Tuesday, October 06, 2009

After Three Miss Julies Comes After Miss Julie

After Three Miss Julies Comes After Miss Julie

You'd be forgiven for thinking that the Mark Brokaw-helmed After Miss Julie was yet another in a steady stream of Roundabout revivals the nonprofit theatre company routinely mounts on Broadway. You'd be a tad bit wrong.

Currently in previews at the American Airlines Theatre, this "new" play stars Sienna Miller in the titular role alongside Jonny Lee Miller and Marin Ireland.

While August Strindberg's 1888 Swedish play Miss Julie certainly serves as the source material, this newer Donmar Warehouse import written by Patrick Marber takes place in London during the heady summer of 1945, shortly after the conclusion of World War II.

Roundabout describes the play as follows:
She was the girl with everything ... except him. Sienna Miller ("Factory Girl") and Jonny Lee Miller ("Trainspotting") make their Broadway debuts in this provocative American premiere.

Patrick Marber's new version of August Strindberg's drama about class and sex transposes Miss Julie to the English countryside on the eve of the Labour Party's landslide victory in the summer of 1945. Young Miss Julie crosses a dangerous line when she engages in a forbidden flirtation with her father's handsome chauffeur, John.

Over the course of one passionate and unforgettable night, their steamy affair escalates into a high-stakes power struggle that takes a shocking turn. Tony Award nominee Marin Ireland (reasons to be pretty) stars as John's intended, Christine, and Mark Brokaw directs.
Miss Julie has had many lives in many different forms. Even that 2003 Donmar production of After Miss Julie in London was populated with a completely different cast (Kelly Reilly, who earned a 2004 Olivier Award nomination for Best Actress, along with Richard Coyle and Helen Baxendale) and helmed by a different director (Michael Grandage).

The first Broadway production of Strindberg's play in 1913 was only subtitled as Miss Julie. Produced as Countess Julie at the 48th Street Theatre, the Mary Shaw-directed work lasted a mere three performances.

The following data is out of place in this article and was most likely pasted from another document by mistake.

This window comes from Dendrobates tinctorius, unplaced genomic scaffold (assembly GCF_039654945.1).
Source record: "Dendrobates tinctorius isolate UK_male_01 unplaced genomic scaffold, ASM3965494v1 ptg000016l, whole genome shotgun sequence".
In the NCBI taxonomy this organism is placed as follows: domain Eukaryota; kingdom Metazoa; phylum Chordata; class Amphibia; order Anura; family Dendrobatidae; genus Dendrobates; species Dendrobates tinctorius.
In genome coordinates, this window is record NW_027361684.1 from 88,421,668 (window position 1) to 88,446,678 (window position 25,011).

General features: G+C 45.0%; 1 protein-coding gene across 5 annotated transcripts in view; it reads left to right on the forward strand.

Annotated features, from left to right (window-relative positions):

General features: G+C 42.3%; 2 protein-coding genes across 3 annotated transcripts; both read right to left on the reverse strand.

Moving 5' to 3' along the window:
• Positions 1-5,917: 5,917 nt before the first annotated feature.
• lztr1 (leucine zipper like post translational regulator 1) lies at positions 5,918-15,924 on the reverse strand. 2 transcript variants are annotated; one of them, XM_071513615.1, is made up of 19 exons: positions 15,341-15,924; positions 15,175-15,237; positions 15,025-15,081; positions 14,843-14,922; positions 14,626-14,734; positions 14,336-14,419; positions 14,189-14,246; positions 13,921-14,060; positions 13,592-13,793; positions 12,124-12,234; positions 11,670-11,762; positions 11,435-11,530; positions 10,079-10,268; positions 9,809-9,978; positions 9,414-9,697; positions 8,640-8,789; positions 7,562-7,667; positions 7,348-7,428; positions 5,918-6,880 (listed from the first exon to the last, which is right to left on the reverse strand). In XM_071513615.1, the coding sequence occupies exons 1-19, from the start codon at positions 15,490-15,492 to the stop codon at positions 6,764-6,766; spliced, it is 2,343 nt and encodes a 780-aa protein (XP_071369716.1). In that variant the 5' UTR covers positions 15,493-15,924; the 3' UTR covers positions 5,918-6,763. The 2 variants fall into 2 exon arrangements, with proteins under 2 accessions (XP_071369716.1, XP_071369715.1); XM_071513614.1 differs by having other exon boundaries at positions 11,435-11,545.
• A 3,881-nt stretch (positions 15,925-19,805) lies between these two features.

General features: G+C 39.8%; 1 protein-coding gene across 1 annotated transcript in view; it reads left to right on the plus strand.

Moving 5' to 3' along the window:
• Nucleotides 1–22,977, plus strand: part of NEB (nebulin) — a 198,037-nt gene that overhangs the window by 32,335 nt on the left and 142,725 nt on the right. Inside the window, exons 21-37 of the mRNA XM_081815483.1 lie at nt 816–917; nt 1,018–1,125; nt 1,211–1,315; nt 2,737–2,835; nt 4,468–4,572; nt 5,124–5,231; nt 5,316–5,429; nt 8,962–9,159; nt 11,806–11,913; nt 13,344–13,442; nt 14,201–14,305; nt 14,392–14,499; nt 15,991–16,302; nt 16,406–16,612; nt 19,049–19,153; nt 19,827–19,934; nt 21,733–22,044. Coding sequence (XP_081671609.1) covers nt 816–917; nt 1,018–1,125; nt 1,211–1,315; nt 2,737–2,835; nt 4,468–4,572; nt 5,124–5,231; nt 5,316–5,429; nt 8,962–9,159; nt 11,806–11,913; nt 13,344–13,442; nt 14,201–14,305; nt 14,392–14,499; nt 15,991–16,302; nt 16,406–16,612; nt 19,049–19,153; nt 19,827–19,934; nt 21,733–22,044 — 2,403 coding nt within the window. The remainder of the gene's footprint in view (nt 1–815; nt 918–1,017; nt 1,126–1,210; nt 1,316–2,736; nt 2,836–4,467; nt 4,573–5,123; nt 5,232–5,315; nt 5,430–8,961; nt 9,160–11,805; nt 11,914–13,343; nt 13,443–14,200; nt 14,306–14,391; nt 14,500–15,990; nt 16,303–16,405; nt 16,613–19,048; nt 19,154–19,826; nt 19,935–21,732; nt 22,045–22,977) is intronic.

Rising from its ashes over 40 years later in 1956 at Rialto's Phoenix Theatre as Miss Julie And The Stronger, the George Tabori-helmed revival lasted a bit longer: 33 performances. This incarnation was actually two Strindberg works playing in repertory. Viveca Lindfors was cast in the eponymous role and appeared in both plays, as did Ruth Ford and Jamie Smith. Acting great James Daly -- father to both Tyne and Timothy Daly -- portrayed the role of Jean in Miss Julie.

The next time Miss Julie paid a Main Stem visit was in 1962 at the Cort Theatre. Once again, the Strindberg play only managed to eke out just three performances. It's understandable considering that it was not only playing in repertory with The Father and Long Day's Journey Into Night, but all three plays were performed as originally written ... entirely in Swedish! Inge Tidblad held the title role, along with Irma Christenson as Kristin and Ulf Palme as

Given the rather bizarre track record of previous incarnations, does Marber's fresh take on Strindberg's original play have what it takes to make audiences sit up and take notice? Perhaps with the estimable Mark Brokaw at the helm, along with the eye-popping cast, Roundabout may very well have a steamy winner.

After Miss Julie is currently scheduled as a limited run through December 6, 2009. I'll be taking in the show just a day or so after its October 22 opening and will post my SOB Review then.

This is Steve On Broadway (SOB).

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